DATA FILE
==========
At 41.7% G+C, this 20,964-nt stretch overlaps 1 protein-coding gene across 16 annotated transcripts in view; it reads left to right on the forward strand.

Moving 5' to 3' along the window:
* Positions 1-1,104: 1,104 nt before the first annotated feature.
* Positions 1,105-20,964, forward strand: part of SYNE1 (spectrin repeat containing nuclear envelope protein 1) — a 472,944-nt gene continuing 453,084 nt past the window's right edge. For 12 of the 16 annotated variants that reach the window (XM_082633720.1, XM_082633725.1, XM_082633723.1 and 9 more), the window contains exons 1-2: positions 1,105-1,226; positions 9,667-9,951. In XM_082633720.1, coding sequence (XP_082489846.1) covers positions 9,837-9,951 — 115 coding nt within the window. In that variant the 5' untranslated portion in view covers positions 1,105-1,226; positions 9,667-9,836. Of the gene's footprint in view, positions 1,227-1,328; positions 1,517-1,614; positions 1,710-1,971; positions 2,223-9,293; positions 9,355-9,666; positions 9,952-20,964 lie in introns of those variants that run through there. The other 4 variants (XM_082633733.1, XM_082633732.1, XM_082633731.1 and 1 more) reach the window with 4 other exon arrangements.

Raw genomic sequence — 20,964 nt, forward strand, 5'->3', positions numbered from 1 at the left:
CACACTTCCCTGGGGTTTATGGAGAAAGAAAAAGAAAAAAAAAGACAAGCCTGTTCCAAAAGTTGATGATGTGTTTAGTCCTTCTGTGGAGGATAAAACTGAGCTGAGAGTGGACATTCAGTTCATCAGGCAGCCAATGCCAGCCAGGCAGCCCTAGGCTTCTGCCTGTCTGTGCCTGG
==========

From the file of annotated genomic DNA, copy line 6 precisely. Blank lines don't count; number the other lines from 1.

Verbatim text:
CACACTTCCCTGGGGTTTATGGAGAAAGAAAAAGAAAAAAAAAGACAAGCCTGTTCCAAAAGTTGATGATGTGTTTAGTCCTTCTGTGGAGGATAAAACTGAGCTGAGAGTGGACATTCAGTTCATCAGGCAGCCAATGCCAGCCAGGCAGCCCTAGGCTTCTGCCTGTCTGTGCCTGG